Perelman v. Perelman, 2013 WL 5807358
It is not uncommon here in South Florida for cases to arise that center around disputes about where the decedent was domiciled at their death, given how many retirees move here at the end of their lives. This case centered around a will contest between a son, arguing that his mother was a domicile of Pennsylvania, and a husband, arguing that his wife was a domicile of Florida.
The issue on appeal centered around whether the Florida trial court should have stayed the Florida proceeding under the principle of priority. The "principle of priority" is the idea that the court which first exercises its jurisdiction acquires exclusive jurisdiction to proceed with this case. It is not a mandatory principle, however absent extraordinary circumstances, it is an abuse of discretion to fail to respect the principle of priority.
The Court explained that the exercise of jurisdiction by the foreign court will trigger priority. It emphasized the idea that, "The ball is rolling, so to speak, and will not be stopped until the court issues an order or the plaintiff dismisses the lawsuit." In re Guardianship of Morrison, 972 So.2d 905, 908 (Fla. 2d DCA 2007). So when does a foreign court exercise its jurisdiction? Within the state, the Florida courts have held that a court exercises its jurisdiction when service is perfected. But when dealing with a foreign court, the Court held that it must look at the law of the foreign jurisdiction to determine when the court exercised its jurisdiction.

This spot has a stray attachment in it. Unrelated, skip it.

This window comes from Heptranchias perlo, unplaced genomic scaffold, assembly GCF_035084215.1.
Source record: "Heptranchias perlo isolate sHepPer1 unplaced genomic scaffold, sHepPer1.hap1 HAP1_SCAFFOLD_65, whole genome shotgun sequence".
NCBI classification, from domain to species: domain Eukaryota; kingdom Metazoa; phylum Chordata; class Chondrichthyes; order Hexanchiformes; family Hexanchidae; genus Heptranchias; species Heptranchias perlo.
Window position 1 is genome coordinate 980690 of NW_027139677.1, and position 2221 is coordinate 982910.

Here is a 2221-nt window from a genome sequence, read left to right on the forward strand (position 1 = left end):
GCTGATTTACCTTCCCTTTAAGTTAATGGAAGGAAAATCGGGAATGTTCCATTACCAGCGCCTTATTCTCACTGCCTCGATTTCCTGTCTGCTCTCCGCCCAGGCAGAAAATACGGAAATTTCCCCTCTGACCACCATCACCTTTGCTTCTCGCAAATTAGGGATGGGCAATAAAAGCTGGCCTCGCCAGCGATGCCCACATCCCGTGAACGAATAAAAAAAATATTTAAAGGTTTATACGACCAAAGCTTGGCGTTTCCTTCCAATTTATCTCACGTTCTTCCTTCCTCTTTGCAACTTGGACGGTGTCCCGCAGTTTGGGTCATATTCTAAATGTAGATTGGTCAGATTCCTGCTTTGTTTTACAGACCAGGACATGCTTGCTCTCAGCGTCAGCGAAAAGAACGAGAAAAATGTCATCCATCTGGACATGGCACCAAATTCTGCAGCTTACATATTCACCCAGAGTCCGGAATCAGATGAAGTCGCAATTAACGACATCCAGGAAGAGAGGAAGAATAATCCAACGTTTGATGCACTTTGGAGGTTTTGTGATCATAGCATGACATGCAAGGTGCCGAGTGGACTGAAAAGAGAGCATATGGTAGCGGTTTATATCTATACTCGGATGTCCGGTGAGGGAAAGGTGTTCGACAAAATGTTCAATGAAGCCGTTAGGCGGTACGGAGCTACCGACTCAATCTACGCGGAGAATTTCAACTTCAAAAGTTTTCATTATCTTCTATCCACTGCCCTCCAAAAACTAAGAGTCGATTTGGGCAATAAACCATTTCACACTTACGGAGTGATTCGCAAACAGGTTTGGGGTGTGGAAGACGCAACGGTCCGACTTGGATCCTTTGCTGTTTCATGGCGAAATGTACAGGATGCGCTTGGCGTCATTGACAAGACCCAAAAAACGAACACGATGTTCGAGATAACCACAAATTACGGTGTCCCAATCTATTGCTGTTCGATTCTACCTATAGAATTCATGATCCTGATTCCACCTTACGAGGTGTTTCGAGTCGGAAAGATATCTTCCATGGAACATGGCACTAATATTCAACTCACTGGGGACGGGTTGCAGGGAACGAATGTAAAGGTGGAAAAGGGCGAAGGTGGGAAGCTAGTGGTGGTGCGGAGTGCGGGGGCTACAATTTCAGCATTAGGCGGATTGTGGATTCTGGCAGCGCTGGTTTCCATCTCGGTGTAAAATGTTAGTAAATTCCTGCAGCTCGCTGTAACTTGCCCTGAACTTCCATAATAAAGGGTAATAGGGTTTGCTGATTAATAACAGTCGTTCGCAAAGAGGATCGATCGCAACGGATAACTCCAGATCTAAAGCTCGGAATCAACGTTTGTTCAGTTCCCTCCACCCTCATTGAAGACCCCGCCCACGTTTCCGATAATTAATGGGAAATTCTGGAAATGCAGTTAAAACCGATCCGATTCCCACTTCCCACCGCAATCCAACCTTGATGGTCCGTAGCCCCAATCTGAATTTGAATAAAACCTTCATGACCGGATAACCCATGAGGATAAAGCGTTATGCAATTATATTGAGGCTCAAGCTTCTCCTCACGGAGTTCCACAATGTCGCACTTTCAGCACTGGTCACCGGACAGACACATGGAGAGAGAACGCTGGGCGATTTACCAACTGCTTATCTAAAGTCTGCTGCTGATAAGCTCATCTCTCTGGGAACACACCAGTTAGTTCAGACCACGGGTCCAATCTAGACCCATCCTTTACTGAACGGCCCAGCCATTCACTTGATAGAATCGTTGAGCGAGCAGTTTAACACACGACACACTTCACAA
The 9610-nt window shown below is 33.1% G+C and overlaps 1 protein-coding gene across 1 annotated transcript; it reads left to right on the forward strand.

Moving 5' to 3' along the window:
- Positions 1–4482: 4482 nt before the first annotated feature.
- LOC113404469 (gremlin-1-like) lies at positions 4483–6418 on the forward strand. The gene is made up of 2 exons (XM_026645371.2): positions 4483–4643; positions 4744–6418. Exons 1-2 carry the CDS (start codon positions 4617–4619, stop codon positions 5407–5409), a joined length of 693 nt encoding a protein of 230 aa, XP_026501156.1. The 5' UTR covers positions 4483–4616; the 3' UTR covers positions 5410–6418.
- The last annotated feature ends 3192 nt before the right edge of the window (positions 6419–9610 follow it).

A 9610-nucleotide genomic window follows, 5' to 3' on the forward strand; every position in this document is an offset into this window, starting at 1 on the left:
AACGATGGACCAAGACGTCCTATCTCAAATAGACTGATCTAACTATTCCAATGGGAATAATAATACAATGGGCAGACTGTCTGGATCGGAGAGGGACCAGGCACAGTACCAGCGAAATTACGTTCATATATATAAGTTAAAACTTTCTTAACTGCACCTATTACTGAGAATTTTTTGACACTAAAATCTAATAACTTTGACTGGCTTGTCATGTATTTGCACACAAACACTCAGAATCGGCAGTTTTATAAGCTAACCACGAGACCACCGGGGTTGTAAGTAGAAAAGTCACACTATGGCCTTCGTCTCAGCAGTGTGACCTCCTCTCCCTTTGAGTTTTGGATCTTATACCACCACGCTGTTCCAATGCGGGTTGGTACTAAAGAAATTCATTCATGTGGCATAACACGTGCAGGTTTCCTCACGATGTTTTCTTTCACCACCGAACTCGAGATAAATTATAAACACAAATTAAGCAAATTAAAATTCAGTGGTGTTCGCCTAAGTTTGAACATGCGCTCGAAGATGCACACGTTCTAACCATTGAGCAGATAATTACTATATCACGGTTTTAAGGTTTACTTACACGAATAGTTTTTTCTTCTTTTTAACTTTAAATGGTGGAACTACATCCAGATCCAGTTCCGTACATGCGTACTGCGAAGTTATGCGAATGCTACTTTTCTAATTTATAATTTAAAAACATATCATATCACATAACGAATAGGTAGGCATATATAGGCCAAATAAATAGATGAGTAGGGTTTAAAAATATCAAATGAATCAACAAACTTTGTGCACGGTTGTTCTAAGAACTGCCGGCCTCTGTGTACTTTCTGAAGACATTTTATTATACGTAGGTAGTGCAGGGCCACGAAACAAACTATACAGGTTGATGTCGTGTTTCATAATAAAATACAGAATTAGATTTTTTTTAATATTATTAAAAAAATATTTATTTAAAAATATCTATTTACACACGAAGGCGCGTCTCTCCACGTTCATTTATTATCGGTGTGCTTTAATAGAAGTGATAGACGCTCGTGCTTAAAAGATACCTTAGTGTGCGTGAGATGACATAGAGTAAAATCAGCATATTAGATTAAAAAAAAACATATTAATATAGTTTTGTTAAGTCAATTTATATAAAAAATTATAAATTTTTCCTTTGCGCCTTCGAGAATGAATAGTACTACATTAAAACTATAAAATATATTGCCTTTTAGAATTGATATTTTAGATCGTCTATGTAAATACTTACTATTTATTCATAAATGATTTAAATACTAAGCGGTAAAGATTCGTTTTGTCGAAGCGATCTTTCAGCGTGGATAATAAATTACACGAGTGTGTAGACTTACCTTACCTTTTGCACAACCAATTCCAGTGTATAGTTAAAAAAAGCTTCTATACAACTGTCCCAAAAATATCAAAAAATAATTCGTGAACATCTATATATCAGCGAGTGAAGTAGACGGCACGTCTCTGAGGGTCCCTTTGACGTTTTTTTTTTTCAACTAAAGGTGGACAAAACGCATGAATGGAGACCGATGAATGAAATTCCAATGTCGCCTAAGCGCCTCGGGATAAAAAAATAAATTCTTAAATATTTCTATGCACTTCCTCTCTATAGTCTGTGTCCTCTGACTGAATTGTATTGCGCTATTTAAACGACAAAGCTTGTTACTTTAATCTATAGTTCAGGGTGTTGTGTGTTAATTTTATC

Here, the Court held that Pennsylvania first exercised jurisdiction when it issued a notice to the husband's counsel stating that the wife's Pennsylvania will would be probated unless he filed a formal caveat. Since the "ball was rolling" in Pennsylvania at that point, which was before the husband filed his Florida petition, Pennsylvania exercised its jurisdiction first.
As mentioned above, since the principle of priority is not mandatory, the Court then had to consider whether the trial court abused its discretion by failing to respect the Pennsylvania proceeding. Since the trial court did not make a finding of extraordinary circumstances that would justify refusing to apply the principle of priority, nor that the Pennsylvania proceeding would cause undue delay, the decision was remanded for the trial court to issue a stay pending the resolution of the Pennsylvania probate proceeding.